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US India Defense Cooperation leaps forward from buying-selling and Intelligence Sharing to Strategic Partnership

The US has offered to jointly manufacture F-16 fighter jets and has approved the sale of Guardian drones to India for long surveillance missions in the Indian Ocean where Chinese ships and submarines are increasing their presence. The US has agreed to release the technology for the advanced Electromagnetic Aircraft Launch System (EMALS) for the Indian Navy’s under development future aircraft carrier, INS Vishal.

 

“In their first conversation, Secretary Mattis committed to build upon the tremendous progress in bilateral defence cooperation made in recent years, underscoring the strategic importance of the US-India relationship and India’s role in advancing global peace and security,” said the Pentagon Press Secretary Jeff Davis. Recognising India’s status as a ‘Major Defence Partner’, the US has made necessary changes in its export control laws that would benefit India by facilitating smoother transfer of technologies and arms to it.

 

The designation as a Major Defense Partner, the joint statement noted, is a status unique to India and institutionalises the progress made to facilitate defence trade and technology-sharing with India to a level at par with that of the United States’ closest allies and partners, and ensures enduring cooperation into the future.

 

India and the United States are seeking to “re-energise” their defence technology and trade partnership to support expanded emphasis on joint development and production, the Indian Ministry of Defence (MoD) has said. The three-day visit by US Defense Secretary James Mattis to India was the first to New Delhi by a senior official in the Trump administration. The main objective was to outline a joint defense strategy and to enhance overall cooperation between the two countries. Numerous sources reported that talks aimed at deepening coordination in the Indian-Pacific naval arena, as well as enhancing India’s role in targeting terrorist infrastructure in Afghanistan.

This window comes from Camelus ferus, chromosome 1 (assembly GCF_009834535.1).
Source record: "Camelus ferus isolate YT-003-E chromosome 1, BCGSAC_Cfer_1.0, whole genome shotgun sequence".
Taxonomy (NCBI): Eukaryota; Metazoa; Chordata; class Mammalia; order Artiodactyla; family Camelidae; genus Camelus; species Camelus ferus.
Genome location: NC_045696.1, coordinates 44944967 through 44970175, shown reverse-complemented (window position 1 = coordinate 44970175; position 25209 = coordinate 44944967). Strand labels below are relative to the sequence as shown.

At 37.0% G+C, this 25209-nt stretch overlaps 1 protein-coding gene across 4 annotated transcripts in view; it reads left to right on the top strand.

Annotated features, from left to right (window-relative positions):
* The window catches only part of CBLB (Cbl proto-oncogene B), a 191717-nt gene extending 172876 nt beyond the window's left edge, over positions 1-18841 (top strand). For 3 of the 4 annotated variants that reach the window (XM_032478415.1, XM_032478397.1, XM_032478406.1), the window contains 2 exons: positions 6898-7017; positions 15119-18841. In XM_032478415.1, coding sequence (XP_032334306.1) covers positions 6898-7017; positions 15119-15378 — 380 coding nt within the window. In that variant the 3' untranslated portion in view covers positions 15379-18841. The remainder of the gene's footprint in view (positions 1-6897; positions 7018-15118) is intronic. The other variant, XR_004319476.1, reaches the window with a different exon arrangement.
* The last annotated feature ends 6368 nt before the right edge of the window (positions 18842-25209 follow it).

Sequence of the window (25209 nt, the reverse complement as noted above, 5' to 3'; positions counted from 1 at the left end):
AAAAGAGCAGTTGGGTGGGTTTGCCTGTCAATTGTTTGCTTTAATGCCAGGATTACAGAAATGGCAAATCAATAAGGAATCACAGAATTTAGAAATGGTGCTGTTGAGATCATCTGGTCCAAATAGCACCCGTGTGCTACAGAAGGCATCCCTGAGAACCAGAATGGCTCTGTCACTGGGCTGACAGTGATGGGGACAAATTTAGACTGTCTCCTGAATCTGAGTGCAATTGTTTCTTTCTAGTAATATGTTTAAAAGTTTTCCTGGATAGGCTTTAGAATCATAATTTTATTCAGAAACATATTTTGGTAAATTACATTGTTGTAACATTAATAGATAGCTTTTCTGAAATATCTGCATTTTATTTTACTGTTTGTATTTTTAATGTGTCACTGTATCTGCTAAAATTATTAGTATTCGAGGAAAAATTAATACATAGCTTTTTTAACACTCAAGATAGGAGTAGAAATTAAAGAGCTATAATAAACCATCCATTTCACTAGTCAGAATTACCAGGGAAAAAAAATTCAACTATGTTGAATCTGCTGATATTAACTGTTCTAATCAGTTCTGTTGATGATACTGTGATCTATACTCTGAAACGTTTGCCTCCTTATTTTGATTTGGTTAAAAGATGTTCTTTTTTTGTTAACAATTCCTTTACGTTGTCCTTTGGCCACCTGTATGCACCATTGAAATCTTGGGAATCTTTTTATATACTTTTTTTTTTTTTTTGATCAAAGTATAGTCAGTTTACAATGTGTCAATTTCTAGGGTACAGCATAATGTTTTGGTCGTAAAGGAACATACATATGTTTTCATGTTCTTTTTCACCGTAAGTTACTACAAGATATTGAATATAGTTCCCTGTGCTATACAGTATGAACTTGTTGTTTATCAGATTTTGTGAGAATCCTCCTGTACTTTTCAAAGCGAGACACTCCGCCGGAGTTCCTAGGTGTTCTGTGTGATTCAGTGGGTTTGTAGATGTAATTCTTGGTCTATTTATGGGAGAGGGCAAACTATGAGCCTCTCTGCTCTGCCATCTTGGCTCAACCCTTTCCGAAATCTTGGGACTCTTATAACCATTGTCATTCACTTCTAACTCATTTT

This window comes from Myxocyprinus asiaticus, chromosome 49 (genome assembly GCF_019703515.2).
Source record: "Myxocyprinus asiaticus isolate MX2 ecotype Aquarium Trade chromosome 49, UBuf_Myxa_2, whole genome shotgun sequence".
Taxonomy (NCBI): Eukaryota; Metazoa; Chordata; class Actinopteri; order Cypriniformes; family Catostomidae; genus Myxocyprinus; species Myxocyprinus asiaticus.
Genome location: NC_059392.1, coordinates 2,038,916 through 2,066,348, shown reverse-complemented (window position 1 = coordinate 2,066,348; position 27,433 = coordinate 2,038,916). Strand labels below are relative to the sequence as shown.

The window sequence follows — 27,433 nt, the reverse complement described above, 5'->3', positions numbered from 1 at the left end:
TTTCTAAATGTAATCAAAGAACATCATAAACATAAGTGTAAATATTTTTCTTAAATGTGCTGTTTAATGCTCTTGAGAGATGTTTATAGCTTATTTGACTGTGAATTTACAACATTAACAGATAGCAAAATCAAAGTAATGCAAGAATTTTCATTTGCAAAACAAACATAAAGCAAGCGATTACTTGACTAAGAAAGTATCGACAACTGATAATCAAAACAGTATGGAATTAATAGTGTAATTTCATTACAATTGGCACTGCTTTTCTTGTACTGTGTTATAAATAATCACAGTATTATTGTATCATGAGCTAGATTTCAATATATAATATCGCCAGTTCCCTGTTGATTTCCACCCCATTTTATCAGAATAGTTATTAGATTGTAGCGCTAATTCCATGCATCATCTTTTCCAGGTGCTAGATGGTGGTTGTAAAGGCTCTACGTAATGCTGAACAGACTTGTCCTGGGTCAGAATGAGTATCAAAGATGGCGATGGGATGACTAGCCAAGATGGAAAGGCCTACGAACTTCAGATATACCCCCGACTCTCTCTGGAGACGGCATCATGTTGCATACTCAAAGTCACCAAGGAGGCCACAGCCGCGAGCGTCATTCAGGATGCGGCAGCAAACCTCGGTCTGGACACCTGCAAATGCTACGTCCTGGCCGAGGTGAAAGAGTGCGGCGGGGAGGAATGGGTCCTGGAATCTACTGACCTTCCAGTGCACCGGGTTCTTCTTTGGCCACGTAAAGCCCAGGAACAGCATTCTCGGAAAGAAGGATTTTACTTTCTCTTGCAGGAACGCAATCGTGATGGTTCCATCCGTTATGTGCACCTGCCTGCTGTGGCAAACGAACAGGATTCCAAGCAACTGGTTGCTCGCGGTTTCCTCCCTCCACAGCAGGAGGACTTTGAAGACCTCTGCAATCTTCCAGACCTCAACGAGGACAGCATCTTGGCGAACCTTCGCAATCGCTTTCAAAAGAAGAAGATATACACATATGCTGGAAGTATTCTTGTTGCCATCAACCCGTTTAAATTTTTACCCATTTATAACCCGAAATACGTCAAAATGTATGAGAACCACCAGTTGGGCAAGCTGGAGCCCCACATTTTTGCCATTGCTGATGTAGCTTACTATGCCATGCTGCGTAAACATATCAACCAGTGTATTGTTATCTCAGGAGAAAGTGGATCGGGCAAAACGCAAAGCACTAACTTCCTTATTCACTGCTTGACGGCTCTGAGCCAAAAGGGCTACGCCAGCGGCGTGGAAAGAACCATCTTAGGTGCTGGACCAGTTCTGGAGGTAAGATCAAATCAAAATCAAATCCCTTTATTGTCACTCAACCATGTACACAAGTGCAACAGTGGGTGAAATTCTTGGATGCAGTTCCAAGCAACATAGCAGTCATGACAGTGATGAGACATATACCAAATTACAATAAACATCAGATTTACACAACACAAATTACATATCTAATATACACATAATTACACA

These talks include potential collaboration on land systems and additional opportunities for intelligence, surveillance, and reconnaissance (ISR) system. Underwater surveillance systems such as sonars and sonobuoys are of particular interest to India as it is augmenting its capabilities to keep track of the increasing Chinese naval presence in the Indian Ocean.

 

 

“The heart of that is to create cooperative technology and industrial relationships that are not just the buyer-seller kind,” the secretary said. “Both we and the Indians want to move beyond that, and there’s no reason why that can’t occur in the sense that industry wants to do it. We’re very willing to be flexible, creative. We are being that with a number of pathfinder projects.” The agreement requires both countries to cut through the “historical burden of bureaucracy,” he said. “It’s the burden that we carry forward from the fact that we were two separated industrial systems for so long during the Cold War,” Carter said. “It just takes time to get the two of them together.”

 

Asked about India and the US firming up close defence ties during the recent visit of US Defence Secretary James Mattis, Chinese Defence Ministry spokesman Col Wu Qian said ,”We hope that the military cooperation between India and the US will be conducive to regional peace and stability but not the opposite.”

Deepening Strategic partnership

In June 2015 Defense Secretary Ash Carter and Indian Defense Minister Manohar Parrikar signed a 10-year defense framework agreement, highlighting the growth of defense cooperation between the two countries. After the Summit-level meeting between Prime Minister Narendra Modi and US President Barack Obama, India and the United States  agreed to extend their defence agreement for another 10 years. Out of that meeting grew the Defense Trade and Technology Initiative.The summit meeting at Washington between President Barack Obama and Prime Minister Narendra Modi in June resulted in India being designated as “a major defence partner of the United States.”

 

In a joint statement, Parrikar and the U.S. Secretary of Defense Ashton Carter said discussions ranged from “increased strategic and regional cooperation, to deepened military-to-military exchanges, to expanded collaboration on defense technology and innovation.” The Logistics Exchange Memorandum Of Agreement allows for reciprocal exchange of logistic support, supplies, and services between the two armed forces. This includes food, water, fuel, spare parts, repair, transportation, communication and medical services.